AUGUSTA — A Board of Environmental Protection decision Thursday has paved the way for the removal of a set of pilings in Phippsburg’s Popham village that have been in place for more than 100 years.

The 6-to-1 decision denied the appeal made by the town of Phippsburg and abutters Rafeal Villamil and Ethan DeBery.

The appeal contested a Maine Department of Environmental Protection permit granted to Jack Parker, president and CEO of Reed & Reed Construction, for the removal of the pilings.

Parker, who owns a house near the pilings, applied for a permit to remove them after an engineering report he commissioned indicated that they are the likely cause of localized erosion.

The town and many residents objected to the removal of the pilings because of their historic, cultural and aesthetic significance. The pilings are a remnant of a Boston Steamship Co. pier that once served tourists visiting the Popham region in the early 20th century.

Villamil said the science of whether the pilings hurt or help the properties nearby isn’t conclusive enough to merit their removal.

The Ransom Engineering report Parker commissioned indicated that a concave beach decreases wave energy, while removing the pilings would result in a straighter beach. The appellants point to a Maine Geological Survey determination that the complex and ever-changing nature of the Popham Beach area make it difficult to predict what would happen if the pilings were removed.

The board sided with Parker and was concerned primarily with whether Parker had permission to remove the pilings based on land-access rights.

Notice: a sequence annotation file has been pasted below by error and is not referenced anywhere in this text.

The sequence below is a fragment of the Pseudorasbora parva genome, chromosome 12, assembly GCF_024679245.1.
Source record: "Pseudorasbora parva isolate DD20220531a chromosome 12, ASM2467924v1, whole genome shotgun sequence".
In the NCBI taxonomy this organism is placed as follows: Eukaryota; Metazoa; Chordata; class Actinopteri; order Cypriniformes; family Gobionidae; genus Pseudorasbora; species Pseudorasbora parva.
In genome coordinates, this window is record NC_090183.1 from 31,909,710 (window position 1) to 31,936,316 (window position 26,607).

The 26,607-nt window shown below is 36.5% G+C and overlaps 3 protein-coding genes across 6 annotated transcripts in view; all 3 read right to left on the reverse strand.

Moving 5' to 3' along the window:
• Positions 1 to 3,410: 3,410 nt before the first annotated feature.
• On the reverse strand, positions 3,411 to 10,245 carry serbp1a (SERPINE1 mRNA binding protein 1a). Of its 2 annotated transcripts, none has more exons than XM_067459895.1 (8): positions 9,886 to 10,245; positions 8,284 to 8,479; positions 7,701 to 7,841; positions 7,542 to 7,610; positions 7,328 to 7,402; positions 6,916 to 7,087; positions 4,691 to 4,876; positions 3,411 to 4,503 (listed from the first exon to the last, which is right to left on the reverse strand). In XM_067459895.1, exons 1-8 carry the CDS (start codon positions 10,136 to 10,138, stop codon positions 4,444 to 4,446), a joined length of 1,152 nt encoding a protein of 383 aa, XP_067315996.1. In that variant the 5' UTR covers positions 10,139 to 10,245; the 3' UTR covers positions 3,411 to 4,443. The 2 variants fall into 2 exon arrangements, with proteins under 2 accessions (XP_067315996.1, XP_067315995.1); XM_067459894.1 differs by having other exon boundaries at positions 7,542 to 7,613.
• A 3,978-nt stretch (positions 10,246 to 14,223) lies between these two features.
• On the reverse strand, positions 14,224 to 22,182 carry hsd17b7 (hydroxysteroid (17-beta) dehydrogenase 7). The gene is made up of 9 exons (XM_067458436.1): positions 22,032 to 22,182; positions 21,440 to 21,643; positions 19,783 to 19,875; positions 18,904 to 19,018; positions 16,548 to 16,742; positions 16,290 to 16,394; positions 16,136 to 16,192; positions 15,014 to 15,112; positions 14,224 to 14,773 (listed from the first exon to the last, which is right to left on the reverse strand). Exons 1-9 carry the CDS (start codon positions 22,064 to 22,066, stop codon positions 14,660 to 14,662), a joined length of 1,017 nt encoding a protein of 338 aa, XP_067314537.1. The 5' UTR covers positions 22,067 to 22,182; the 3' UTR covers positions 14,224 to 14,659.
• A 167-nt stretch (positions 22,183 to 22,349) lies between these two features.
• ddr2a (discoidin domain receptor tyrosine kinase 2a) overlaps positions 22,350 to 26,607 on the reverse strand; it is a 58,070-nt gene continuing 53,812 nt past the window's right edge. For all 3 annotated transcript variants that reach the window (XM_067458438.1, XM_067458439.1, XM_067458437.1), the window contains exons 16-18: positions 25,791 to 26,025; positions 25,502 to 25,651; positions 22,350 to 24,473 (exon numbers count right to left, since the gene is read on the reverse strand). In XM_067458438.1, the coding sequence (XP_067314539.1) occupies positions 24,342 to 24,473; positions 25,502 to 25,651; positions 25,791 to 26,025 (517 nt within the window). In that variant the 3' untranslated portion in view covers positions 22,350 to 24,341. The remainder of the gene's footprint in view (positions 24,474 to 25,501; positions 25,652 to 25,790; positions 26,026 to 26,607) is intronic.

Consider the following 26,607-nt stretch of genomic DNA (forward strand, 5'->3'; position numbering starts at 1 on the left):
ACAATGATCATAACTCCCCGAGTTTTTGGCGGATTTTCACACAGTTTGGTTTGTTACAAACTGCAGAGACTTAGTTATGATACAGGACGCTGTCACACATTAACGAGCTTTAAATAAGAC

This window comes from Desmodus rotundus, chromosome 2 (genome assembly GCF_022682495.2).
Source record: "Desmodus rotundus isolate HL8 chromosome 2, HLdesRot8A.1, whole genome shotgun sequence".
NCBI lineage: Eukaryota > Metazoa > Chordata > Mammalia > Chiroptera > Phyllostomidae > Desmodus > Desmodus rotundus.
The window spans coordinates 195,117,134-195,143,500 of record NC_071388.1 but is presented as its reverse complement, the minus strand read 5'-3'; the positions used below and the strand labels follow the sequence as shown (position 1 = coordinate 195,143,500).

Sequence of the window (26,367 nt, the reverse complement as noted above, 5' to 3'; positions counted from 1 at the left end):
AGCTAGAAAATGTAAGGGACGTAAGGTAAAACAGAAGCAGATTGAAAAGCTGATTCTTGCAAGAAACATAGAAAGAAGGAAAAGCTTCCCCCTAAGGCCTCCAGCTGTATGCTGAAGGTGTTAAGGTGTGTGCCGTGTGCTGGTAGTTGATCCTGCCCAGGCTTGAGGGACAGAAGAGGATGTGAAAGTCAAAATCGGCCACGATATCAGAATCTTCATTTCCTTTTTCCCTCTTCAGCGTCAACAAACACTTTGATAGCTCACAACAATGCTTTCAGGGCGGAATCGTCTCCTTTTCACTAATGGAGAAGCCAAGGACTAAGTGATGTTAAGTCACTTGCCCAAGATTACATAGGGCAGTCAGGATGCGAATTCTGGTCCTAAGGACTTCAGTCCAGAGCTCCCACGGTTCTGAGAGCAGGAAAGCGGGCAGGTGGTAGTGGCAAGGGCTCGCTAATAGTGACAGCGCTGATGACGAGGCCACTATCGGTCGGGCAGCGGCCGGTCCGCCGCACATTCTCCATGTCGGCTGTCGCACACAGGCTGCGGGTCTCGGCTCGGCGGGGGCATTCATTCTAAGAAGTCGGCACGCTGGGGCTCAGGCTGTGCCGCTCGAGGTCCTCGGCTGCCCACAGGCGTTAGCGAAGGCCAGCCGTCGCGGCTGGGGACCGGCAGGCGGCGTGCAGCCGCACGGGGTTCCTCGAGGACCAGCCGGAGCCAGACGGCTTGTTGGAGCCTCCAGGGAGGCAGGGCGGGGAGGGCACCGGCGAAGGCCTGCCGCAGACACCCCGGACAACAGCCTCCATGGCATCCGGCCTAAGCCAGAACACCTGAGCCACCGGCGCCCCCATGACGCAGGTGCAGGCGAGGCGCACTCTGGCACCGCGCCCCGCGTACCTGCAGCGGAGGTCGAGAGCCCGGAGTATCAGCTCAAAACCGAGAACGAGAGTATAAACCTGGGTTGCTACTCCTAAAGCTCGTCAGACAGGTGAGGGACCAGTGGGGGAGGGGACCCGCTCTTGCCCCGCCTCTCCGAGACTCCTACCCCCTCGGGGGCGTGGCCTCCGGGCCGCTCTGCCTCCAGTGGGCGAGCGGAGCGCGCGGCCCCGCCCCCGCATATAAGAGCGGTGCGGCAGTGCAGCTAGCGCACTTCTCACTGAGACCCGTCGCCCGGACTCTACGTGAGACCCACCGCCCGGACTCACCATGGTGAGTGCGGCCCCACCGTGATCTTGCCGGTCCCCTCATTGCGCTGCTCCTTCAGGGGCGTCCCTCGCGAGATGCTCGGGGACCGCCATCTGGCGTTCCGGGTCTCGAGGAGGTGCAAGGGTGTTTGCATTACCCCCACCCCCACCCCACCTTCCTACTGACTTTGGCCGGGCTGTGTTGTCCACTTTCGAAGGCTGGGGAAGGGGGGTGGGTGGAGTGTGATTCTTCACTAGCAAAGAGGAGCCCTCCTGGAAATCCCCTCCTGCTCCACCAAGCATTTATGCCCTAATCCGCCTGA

The pilings are technically situated on state property that falls under the Maine Bureau of Parks and Lands, which Parker contacted to determine whether he could remove the pilings.

The bureau deems the pilings abandoned property, and determined that Parker did not need a permit.

In the end, the Board of Environmental Protection voted in favor of denying the appeal, which paves the way for Parker to remove the pilings.

DeBery worries that the decision could set a precedent in Maine that allows anyone to remove something in a waterway as long as they go through the permitting process. He cites the fact that the DEP itself stated during its meeting that someone living 3 miles upriver would technically have the same right to a permit to remove the pilings.

“It could pave the way for anybody who doesn’t like something to pull it out,” DeBery said.

Others present Thursday felt the removal of the pilings could be an environmental hazard in an important region for fishing and aquaculture in the state.

“How many pilings do we not see, and how will the removals of those pilings affect the environment?” said former state Rep. Leila Percy, who served on the Marine Resources Committee for three terms.

While the town and the abutters could file an appeal in Superior Court, many felt the cost would likely be too steep.

“The town won’t be able to afford to fight this any further,” said Barbara Keltonic, who helped write the appeal.

Other expressed anger that one person was deciding the fate of objects that many in the town have enjoyed for decades.

Mark Bergeron of the DEP said the department’s decision was based on the strict standards it adheres to in every instance of permitting.

“Our job is not to advocate one way or the other,” Bergeron said. “If all the standards have been met, then we have to, by law, issue a permit.”

The board’s decision affirms that Parker met every requirement for permitting.

Parker said he will likely not remove the pilings this winter. The permit Parker has been granted is valid for the next four years.

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